Conda is a package manager that comes with Anaconda.
And i wanted to make a list of all this commands so that users can find them quickly when necessary…
To install a package, just substitute the package_name with the package you want to install in the following code.
conda install package_name
Similarly to uninstall or removing a package..
conda remove package_name
You can install multiple packages at the same time. Something like
conda install numpy scipy pandas
It’s also possible to specify which version of a package you want by adding the version number such as
conda install numpy=1.10
To update a package
conda update package_name
If you want to update all packages in an environment, which is often useful, use
conda update --all
To list installed packages,
If you don’t know the exact name of the package you’re looking for, you can try searching with
conda search *search_term*
For example, I know I want to install Beautiful Soup, but I'm not sure of the exact package name. So,
conda search *beautifulsoup*
Note that your shell might expand the wildcard
* before running the conda command. To fix this, wrap the search string in single or double quotes like
conda search '*beautifulsoup*'
It returns a list of the Beautiful Soup packages available with the appropriate package name,
conda can be used to create environments to isolate projects. To create an environment,
conda create -n env_name list of packages
-n env_name sets the name of your environment (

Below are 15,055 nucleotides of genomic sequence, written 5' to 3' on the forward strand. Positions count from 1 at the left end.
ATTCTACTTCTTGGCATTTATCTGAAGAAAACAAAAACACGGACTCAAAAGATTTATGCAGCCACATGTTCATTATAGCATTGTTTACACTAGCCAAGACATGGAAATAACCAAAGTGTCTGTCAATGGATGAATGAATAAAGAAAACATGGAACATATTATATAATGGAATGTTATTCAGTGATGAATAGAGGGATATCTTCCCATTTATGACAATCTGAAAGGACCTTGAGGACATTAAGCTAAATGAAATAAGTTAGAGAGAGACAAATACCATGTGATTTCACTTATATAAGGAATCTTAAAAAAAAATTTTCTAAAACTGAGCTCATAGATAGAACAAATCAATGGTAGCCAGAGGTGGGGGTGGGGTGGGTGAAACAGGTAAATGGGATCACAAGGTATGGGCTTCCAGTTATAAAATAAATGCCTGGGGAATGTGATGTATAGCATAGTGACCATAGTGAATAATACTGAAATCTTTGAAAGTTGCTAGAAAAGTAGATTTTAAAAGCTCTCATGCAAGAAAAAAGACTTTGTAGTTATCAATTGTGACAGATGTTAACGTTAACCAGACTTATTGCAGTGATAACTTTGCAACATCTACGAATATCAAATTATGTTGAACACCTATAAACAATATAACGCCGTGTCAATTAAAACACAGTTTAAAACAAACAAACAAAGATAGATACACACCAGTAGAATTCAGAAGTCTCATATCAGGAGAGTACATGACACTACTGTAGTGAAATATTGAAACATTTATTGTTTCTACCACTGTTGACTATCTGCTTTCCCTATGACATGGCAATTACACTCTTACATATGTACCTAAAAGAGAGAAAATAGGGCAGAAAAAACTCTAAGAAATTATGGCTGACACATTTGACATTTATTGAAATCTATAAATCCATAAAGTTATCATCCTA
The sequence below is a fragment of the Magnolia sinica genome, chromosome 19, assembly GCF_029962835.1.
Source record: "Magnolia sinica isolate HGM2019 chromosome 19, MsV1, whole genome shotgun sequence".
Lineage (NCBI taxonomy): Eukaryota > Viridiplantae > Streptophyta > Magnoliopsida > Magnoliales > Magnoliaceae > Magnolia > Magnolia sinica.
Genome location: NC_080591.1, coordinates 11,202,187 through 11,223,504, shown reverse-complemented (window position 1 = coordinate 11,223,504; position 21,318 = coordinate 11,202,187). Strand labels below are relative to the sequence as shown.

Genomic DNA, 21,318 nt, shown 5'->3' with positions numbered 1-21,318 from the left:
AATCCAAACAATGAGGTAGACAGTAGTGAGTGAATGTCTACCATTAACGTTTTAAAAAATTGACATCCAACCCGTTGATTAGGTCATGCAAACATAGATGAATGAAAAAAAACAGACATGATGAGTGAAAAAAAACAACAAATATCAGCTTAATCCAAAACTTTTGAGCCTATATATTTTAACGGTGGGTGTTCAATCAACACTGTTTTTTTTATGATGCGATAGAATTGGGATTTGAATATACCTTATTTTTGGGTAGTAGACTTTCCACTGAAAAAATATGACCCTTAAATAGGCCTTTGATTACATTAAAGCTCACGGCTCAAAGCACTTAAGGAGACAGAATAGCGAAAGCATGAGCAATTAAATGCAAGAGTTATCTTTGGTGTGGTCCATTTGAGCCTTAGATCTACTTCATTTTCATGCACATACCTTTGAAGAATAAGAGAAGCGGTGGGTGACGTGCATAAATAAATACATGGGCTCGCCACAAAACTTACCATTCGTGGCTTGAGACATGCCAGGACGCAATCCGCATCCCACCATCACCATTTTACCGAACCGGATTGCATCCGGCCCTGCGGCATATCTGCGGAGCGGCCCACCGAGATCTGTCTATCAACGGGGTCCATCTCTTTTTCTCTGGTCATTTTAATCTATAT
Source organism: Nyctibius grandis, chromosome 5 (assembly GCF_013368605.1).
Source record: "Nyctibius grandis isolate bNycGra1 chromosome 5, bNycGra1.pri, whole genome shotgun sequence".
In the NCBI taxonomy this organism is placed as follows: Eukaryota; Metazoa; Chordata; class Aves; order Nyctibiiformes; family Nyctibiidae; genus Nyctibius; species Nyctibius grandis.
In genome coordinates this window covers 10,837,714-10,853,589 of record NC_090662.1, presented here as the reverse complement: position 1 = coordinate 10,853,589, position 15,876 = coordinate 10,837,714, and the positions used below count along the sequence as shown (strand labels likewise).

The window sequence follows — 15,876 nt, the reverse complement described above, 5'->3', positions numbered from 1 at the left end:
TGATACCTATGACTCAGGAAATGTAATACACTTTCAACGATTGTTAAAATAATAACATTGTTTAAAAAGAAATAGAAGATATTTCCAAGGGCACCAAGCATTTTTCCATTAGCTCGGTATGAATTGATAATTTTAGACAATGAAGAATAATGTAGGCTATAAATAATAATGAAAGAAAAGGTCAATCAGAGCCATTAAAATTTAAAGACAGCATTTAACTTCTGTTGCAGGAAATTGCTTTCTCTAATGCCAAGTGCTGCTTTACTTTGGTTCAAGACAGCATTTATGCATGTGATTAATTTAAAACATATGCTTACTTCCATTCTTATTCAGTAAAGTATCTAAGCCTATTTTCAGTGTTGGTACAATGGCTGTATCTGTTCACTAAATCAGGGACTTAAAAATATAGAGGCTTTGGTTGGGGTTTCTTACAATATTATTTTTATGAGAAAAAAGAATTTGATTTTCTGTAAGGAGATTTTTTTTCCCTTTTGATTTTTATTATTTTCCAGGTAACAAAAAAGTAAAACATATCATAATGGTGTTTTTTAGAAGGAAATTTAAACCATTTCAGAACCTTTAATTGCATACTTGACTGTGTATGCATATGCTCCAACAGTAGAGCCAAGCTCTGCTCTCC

-n for name) and
list of packages is the list of packages you want installed in the environment.
For example, to create an environment named
my_env and install numpy in it, type
conda create -n my_env numpy
To create an environment with a specific Python version, do something like
conda create -n py3 python=3
conda create -n py2 python=2
Once you have an environment created, use
conda activate my_env to enter it.
To leave the environment, type
conda deactivate (on OSX/Linux).
On Windows, use
conda activate and
conda deactivate only work on conda 4.6 and later versions. For conda versions prior to 4.6, run
deactivate (on Windows),
source activate or
source deactivate (on OSX/Linux)
A really useful feature is sharing environments so others can install all the packages used in your code, with the correct versions. You can save the packages to a YAML file with
conda env export > environment.yaml
The first part
conda env export writes out all the packages in the environment, including the Python version.
environment.yaml can now be shared and others will be able to create the same environment you used for the project.
To create an environment from an environment file use
conda env create -f environment.yaml
This will create a new environment with the same name listed in
If you forget what your environments are named (happens to me sometimes), use
conda env list to list out all the environments you've created.
If there are environments you don’t use anymore,
conda env remove -n env_name will remove the specified environment (here, named
To learn more about conda and how it fits in the Python ecosystem, check out this article by Jake Vanderplas: Conda myths and misconceptions. And here’s the conda documentation you can reference later, and a link to a cheatsheet to help you basic conda commands.